How to Use the Mind Palace Method for Flawless Memory
Remember BBC’s Sherlock? Among the various mind methods the eccentric genius employs on the show, Mind Palace is one of the most famous.
However, you do not need to be an eccentric genius to employ the ‘Mind Palace’ technique. While the method is different from the overtly creative representation on the show, the Mind Palace Method of memory training has existed for centuries. You can use it to accurately remember a vast variety of information – from grocery lists to historical facts, dates and number sequences, even foreign language vocabulary.
Any new method takes some practice and preparation, though. In this article, we give you all the information you need to begin your Mind Palace journey.
What is the Mind Palace method?
The mind palace method is using your spatial memory to “peg” new information which can then be recollected through association. In its simplest form, this means you visualize a place that you are very familiar with – say the living room of your home, and then imagine and/or visualize the things you want to remember – say a shopping list – in the place of various objects in that space.
let’s elaborate on this example.
Your shopping list contains six items – apples, carrots, lemons, bacon, milk, and washing detergent. In the ‘palace’ of your mind, which is your living room, in this case, each item is represented by an object in your room.
Your front door can have large carrots on them, the artwork on the wall can be adorned with bacon strips, maybe your sofa is overrun with lemons. And so on. With some practice, this can help you remember the correct order of things as well as the types of them.
For example, you need to remember the specific order of dates in which certain emperors of a dynasty ascended to the throne. You can peg the information to various objects on the route you take to reach your living room from the front door.
You can use this basic idea to construct any number of sequences with any number of spaces.
How to build your own memory palace
- Choose a familiar space
The first principle of effective mind palace building is choosing a space that you can remember almost effortlessly. Specific areas of your home work best. Can be the route you take daily to your workplace, with each subway station working as memory pegs. You can even use your own body parts. Anything works, as long as it’s familiar.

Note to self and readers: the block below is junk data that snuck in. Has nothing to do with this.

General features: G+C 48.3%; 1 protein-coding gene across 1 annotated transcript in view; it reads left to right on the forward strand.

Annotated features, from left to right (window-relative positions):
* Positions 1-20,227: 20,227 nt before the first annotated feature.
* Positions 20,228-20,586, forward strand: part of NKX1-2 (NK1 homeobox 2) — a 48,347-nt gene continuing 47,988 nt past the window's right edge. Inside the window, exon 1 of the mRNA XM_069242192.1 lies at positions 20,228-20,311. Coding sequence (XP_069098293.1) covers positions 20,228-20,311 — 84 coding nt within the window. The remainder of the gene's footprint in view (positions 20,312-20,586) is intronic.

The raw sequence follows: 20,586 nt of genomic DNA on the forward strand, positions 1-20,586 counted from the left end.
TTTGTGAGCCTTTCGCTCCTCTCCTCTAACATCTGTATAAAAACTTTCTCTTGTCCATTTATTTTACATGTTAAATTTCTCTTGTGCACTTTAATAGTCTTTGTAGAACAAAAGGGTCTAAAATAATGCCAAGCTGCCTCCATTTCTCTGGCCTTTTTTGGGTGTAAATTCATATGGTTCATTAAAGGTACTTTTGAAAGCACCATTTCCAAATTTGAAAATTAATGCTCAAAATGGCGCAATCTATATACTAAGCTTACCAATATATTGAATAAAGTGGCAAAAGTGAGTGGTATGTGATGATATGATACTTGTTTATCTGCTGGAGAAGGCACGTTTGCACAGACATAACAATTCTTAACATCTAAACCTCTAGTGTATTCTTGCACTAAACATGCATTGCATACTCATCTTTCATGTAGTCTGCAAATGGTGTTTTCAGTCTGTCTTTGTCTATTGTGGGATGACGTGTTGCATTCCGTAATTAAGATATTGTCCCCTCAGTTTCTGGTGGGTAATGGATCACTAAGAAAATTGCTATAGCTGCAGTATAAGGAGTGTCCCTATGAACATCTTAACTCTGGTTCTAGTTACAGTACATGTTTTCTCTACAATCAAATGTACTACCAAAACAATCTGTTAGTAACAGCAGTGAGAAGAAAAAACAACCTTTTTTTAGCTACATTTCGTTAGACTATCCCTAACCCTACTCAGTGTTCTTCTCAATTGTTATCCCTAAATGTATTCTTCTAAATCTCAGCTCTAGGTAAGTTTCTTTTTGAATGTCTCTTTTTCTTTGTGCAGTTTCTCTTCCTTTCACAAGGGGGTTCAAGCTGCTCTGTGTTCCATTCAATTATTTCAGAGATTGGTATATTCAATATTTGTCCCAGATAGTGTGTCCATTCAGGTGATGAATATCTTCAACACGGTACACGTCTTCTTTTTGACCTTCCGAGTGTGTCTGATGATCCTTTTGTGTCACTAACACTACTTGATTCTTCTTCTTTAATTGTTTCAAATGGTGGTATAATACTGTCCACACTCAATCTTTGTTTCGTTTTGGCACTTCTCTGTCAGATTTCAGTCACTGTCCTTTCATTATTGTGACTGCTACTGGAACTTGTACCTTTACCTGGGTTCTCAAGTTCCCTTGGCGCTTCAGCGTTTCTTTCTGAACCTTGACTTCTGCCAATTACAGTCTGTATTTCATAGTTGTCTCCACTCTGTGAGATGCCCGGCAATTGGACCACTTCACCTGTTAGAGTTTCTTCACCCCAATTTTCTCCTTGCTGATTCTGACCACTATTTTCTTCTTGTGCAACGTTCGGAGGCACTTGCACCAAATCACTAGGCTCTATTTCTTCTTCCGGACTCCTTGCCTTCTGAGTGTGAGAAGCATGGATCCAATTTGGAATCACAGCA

- Create and imprint a route in your mind
Go over the chosen space physically and select objects for your pegs. Assign each piece of information to a selected peg and create a map of subsequent objects. This map can be of any kind – it can be a bird’s eye view, or first-person experience. You can even visualize yourself going over the route as you watch in third person. Anything that suits you will do.
Now close your eyes and go over the route multiple times in your mind. Try to remember every single inch of the route. When you catch yourself missing out, open your eyes and physically go over the route once again.
This process is called imprinting. Do this over and over again until you can recall all of it without any effort.
- Associate (and make things weird)
The next step is associating your chosen pegs with the relevant information.
The trick to do this successfully is to make the association as unconscious, free, and unconventional as possible. We don’t remember the ordinary, but the weird, fantastical, out-of-order things stay on our minds. Yet an association needs to be in place.
Let’s work this out with the shopping list example.
Suppose you are pegging the item ‘bacon’ to the front door. Imagine a curtain made of huge bacon strips in the place of the door that is wriggling down the front steps. The imagery is associated with doorways with the use of curtains. Yet it includes an element of fantasy and horror so that it stays on your mind.
Run over these scenarios with each memory peg in your mind.
Also, visualization is not the only technique you can use to peg your memory. Sounds, smells, textures, even feelings can become memory pegs. Visuals are great as a starting point though.
- Practice, practice, practice
Once you have the mind palace in place, practice the hell out of it. Take a gap of a few hours to a day before you start the recall practice. It can feel a little challenging at first, but shouldn’t take more than a handful of attempts to get everything right at one go. The best practice is to start with smaller and simpler ‘palaces’ like shopping lists and then go over to more complicated information like study materials.
Technology has brought information to our fingertips so that we often don’t even try to remember anything. Google cannot help you during a test, however, or when you are learning a new language. The Mind Palace method has been tried and tested for thousands of years, from the ancient Greeks to modern polyglots, all swear by it. Go give it a try!